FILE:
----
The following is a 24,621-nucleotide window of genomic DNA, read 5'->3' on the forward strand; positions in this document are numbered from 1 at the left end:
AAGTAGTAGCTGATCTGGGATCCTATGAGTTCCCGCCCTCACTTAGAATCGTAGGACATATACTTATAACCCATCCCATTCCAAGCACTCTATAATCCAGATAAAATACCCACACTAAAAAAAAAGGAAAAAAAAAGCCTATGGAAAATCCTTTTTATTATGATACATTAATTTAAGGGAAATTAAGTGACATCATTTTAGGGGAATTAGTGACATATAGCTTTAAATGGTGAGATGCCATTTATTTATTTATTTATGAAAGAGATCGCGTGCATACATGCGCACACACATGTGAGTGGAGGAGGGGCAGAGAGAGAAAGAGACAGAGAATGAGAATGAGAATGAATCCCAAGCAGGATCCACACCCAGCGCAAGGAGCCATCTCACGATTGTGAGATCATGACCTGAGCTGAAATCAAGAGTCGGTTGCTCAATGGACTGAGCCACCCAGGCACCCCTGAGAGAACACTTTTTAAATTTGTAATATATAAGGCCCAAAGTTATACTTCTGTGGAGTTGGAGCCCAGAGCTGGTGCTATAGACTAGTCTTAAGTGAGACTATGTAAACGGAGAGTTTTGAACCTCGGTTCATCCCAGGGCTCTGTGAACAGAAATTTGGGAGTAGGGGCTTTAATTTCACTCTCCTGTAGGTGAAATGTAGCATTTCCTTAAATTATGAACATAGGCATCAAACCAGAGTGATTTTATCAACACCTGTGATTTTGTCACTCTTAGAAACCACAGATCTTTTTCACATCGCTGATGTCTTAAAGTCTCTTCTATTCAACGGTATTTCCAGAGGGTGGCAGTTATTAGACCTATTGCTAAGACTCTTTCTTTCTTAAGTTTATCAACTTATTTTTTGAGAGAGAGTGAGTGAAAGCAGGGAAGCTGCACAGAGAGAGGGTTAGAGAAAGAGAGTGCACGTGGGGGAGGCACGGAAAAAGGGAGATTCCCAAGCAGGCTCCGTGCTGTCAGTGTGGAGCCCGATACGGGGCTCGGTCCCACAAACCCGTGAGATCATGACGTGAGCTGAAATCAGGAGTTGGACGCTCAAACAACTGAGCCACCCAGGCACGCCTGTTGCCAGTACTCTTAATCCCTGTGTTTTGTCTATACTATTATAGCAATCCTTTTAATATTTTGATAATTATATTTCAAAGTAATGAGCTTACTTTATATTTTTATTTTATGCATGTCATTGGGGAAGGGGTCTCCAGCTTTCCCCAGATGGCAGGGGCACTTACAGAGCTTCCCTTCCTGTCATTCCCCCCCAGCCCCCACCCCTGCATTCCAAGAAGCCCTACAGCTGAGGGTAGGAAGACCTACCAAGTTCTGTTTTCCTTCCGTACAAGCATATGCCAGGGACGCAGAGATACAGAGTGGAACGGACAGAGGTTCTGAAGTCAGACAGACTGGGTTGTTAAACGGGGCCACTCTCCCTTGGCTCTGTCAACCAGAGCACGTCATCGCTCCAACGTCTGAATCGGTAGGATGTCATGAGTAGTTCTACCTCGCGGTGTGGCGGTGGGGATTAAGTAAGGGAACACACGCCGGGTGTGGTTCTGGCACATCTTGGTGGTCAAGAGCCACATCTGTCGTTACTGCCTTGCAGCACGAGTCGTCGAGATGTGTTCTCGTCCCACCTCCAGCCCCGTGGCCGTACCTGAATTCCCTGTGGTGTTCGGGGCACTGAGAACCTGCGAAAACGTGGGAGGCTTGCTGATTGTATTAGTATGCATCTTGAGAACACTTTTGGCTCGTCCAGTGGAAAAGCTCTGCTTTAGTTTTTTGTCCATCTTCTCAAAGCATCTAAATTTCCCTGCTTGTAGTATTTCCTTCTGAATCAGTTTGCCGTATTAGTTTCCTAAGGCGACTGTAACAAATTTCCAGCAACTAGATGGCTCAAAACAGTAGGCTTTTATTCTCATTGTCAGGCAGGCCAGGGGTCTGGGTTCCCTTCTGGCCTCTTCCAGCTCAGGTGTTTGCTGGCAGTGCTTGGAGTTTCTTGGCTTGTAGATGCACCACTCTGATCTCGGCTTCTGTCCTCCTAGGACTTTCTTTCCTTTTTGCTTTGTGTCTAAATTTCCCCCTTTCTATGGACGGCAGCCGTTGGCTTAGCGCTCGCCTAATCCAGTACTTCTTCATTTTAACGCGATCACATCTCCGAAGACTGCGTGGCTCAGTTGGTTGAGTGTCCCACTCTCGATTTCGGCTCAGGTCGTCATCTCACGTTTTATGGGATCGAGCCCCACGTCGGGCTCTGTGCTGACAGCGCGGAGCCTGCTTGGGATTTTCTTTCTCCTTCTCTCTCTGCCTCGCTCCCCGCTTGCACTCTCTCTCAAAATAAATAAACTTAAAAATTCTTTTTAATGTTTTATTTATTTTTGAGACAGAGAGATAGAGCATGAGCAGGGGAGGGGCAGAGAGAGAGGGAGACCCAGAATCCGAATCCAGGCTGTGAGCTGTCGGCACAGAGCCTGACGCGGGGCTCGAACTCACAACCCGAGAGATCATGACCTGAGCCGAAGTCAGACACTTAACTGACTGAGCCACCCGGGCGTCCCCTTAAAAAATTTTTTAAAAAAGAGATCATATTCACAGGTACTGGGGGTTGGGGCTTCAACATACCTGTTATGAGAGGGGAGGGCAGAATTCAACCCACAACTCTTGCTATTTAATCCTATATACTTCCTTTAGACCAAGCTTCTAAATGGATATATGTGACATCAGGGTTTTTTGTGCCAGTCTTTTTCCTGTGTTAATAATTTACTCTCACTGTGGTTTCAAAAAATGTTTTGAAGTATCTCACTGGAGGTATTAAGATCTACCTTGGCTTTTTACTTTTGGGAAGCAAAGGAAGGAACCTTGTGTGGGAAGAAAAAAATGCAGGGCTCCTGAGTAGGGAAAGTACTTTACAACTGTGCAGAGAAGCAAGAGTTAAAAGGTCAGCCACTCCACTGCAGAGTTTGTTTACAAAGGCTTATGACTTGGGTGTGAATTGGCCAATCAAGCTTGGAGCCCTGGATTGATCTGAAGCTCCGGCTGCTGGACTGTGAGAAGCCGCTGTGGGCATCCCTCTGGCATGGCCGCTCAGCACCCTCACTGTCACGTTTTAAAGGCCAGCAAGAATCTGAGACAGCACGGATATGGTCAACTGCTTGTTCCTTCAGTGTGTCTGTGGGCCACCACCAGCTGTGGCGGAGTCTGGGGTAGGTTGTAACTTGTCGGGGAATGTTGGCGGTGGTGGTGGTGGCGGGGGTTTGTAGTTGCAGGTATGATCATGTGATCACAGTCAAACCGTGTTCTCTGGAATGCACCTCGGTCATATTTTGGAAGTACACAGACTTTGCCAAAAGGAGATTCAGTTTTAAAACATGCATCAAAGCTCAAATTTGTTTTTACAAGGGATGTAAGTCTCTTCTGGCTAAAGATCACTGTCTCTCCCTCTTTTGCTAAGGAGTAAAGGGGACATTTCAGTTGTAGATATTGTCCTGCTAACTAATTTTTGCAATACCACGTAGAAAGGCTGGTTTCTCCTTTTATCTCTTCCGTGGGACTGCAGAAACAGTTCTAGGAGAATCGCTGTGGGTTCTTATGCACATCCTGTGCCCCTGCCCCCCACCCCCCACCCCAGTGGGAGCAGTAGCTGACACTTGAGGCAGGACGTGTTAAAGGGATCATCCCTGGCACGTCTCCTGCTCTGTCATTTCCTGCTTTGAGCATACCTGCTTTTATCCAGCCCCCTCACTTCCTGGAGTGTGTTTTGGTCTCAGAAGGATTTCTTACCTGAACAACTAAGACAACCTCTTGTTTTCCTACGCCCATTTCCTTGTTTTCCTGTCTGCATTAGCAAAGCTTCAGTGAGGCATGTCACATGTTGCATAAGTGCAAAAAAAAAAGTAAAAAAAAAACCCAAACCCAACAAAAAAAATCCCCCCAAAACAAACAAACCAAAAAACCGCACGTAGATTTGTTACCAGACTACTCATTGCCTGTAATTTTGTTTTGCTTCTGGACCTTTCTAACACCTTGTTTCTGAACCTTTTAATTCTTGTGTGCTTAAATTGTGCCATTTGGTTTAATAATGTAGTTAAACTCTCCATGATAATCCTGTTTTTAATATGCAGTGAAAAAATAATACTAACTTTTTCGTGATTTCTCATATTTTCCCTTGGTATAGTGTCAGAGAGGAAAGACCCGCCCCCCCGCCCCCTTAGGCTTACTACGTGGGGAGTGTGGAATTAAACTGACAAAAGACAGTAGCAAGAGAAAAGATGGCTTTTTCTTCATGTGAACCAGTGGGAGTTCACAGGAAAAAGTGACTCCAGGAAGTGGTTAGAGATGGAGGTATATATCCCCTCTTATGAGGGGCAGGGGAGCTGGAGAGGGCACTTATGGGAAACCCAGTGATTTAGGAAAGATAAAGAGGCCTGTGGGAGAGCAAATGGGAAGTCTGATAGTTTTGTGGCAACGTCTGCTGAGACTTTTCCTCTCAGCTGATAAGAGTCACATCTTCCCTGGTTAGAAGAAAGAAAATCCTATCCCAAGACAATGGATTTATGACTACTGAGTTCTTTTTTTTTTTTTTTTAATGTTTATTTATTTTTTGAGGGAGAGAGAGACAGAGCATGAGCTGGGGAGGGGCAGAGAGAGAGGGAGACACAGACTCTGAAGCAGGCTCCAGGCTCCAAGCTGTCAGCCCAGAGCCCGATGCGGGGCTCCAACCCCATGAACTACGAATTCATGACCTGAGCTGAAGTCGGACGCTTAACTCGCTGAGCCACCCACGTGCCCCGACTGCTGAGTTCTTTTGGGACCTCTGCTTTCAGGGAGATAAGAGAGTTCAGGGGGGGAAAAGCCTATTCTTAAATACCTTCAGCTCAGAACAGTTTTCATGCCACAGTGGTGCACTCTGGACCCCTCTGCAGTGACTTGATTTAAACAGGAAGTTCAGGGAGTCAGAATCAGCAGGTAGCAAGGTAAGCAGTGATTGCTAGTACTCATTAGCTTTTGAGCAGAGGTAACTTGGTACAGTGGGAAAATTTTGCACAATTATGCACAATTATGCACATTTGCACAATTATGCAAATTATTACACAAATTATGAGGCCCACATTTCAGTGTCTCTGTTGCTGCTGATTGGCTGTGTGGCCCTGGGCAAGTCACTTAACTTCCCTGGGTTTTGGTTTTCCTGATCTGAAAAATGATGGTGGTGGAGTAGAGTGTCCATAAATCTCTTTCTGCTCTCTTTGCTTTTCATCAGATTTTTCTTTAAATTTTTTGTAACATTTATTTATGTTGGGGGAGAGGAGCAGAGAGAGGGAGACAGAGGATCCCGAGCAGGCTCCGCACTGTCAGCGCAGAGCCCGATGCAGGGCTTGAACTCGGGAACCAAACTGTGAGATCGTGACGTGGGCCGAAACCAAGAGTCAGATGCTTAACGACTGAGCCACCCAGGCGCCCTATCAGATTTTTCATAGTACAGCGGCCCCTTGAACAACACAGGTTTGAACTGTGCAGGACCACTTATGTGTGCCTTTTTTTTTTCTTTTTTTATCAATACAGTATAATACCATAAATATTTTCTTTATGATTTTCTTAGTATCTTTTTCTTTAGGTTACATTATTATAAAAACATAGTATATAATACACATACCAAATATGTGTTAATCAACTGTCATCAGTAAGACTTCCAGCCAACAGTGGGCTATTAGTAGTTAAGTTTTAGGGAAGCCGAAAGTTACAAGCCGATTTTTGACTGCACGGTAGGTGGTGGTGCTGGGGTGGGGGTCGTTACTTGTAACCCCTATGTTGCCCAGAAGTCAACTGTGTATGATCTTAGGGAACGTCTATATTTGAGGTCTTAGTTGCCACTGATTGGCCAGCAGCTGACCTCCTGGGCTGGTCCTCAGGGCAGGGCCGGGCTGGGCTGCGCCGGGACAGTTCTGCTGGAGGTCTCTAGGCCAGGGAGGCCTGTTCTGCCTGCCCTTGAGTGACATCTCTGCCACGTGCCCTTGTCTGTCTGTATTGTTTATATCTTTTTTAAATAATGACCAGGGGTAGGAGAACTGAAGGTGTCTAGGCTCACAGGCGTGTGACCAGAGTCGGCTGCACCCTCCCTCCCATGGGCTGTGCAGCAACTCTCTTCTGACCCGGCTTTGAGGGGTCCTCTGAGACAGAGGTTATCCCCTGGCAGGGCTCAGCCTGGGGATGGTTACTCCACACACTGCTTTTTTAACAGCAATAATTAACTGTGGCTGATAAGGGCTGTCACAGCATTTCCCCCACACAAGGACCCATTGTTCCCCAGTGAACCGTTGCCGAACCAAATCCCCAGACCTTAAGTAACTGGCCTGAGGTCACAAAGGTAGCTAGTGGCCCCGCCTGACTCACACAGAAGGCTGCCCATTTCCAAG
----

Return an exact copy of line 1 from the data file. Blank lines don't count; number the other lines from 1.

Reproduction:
The following is a 24,621-nucleotide window of genomic DNA, read 5'->3' on the forward strand; positions in this document are numbered from 1 at the left end: